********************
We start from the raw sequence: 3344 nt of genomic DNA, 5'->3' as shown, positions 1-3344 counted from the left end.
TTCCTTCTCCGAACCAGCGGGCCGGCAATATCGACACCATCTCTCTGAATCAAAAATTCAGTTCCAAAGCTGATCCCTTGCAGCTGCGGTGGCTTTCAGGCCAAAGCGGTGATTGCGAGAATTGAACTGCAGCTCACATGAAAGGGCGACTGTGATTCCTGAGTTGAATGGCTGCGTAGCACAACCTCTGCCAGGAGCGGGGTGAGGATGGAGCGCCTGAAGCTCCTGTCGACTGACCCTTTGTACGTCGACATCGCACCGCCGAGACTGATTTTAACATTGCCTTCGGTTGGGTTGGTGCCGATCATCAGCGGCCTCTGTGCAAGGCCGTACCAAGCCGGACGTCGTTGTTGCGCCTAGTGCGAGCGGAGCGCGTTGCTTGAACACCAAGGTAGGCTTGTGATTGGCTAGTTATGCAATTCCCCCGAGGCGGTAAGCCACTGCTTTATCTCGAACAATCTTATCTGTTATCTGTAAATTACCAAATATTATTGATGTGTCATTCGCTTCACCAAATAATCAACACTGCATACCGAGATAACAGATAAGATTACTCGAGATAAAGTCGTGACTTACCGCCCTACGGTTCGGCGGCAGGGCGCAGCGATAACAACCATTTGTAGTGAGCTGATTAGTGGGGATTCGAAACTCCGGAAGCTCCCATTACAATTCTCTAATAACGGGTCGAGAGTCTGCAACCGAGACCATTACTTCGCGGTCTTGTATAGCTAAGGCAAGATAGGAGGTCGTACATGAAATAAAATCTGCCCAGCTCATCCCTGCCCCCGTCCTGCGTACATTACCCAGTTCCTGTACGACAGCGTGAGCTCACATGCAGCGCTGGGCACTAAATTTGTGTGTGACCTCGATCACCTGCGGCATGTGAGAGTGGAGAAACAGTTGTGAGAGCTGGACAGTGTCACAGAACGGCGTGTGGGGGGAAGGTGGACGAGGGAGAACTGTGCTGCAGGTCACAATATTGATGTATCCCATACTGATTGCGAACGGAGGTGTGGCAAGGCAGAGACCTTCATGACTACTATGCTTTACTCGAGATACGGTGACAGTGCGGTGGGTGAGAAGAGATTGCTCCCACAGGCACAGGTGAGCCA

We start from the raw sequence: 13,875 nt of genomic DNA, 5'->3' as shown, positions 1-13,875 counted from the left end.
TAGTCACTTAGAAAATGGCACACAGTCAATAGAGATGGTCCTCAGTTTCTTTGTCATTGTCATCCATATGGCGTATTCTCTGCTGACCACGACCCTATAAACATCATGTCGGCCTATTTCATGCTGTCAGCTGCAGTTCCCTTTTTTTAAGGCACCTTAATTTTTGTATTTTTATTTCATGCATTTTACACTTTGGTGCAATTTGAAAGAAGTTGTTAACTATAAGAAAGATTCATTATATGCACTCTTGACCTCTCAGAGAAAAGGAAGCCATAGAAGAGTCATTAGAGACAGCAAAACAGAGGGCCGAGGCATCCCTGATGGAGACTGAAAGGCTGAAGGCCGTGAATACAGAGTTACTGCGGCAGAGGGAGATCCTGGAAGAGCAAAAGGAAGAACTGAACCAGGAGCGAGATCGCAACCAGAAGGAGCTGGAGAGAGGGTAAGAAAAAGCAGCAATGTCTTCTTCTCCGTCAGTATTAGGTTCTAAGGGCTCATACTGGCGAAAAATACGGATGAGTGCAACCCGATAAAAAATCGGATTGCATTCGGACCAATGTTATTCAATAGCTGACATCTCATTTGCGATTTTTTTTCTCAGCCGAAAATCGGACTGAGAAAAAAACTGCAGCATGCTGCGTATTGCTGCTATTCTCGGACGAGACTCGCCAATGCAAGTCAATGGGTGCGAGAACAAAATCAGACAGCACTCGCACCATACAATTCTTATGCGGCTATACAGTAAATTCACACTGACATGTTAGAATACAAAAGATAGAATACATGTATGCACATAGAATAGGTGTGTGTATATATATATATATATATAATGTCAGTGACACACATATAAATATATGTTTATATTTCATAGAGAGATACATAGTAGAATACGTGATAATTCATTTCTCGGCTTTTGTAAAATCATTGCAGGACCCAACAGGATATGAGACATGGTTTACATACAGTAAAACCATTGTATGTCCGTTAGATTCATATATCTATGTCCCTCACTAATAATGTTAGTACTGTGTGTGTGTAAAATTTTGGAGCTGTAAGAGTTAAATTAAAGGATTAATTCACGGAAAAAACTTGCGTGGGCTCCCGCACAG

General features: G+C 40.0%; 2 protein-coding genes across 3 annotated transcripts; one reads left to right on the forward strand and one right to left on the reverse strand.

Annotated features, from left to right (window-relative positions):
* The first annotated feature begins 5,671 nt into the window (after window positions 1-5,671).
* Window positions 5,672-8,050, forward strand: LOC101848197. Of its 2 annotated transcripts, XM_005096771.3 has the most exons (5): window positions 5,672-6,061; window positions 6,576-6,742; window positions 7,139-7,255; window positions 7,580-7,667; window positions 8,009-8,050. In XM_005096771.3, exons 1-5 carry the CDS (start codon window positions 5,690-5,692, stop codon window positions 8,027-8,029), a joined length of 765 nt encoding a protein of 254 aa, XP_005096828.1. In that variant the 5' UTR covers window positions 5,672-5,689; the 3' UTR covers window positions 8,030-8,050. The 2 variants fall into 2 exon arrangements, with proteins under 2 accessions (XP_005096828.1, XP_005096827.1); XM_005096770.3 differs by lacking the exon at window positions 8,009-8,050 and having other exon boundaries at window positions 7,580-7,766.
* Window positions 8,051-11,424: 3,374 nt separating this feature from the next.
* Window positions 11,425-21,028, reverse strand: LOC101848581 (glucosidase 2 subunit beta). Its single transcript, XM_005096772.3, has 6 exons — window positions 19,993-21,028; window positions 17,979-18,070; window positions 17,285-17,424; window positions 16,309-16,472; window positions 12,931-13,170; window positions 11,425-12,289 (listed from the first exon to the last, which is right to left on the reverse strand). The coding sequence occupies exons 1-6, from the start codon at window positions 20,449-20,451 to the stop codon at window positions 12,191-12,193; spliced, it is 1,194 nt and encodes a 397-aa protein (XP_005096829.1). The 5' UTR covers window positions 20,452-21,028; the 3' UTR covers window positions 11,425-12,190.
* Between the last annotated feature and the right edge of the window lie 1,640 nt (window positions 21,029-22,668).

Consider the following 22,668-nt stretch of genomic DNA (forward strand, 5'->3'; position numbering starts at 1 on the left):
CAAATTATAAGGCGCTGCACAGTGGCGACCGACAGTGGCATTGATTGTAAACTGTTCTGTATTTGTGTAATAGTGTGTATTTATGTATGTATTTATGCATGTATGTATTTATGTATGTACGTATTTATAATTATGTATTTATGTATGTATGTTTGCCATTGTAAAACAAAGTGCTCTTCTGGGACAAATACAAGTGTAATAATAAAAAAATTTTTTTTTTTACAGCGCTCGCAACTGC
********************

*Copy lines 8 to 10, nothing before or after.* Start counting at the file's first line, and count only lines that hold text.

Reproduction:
* Window positions 5,672-8,050, forward strand: LOC101848197. Of its 2 annotated transcripts, XM_005096771.3 has the most exons (5): window positions 5,672-6,061; window positions 6,576-6,742; window positions 7,139-7,255; window positions 7,580-7,667; window positions 8,009-8,050. In XM_005096771.3, exons 1-5 carry the CDS (start codon window positions 5,690-5,692, stop codon window positions 8,027-8,029), a joined length of 765 nt encoding a protein of 254 aa, XP_005096828.1. In that variant the 5' UTR covers window positions 5,672-5,689; the 3' UTR covers window positions 8,030-8,050. The 2 variants fall into 2 exon arrangements, with proteins under 2 accessions (XP_005096828.1, XP_005096827.1); XM_005096770.3 differs by lacking the exon at window positions 8,009-8,050 and having other exon boundaries at window positions 7,580-7,766.
* Window positions 8,051-11,424: 3,374 nt separating this feature from the next.
* Window positions 11,425-21,028, reverse strand: LOC101848581 (glucosidase 2 subunit beta). Its single transcript, XM_005096772.3, has 6 exons — window positions 19,993-21,028; window positions 17,979-18,070; window positions 17,285-17,424; window positions 16,309-16,472; window positions 12,931-13,170; window positions 11,425-12,289 (listed from the first exon to the last, which is right to left on the reverse strand). The coding sequence occupies exons 1-6, from the start codon at window positions 20,449-20,451 to the stop codon at window positions 12,191-12,193; spliced, it is 1,194 nt and encodes a 397-aa protein (XP_005096829.1). The 5' UTR covers window positions 20,452-21,028; the 3' UTR covers window positions 11,425-12,190.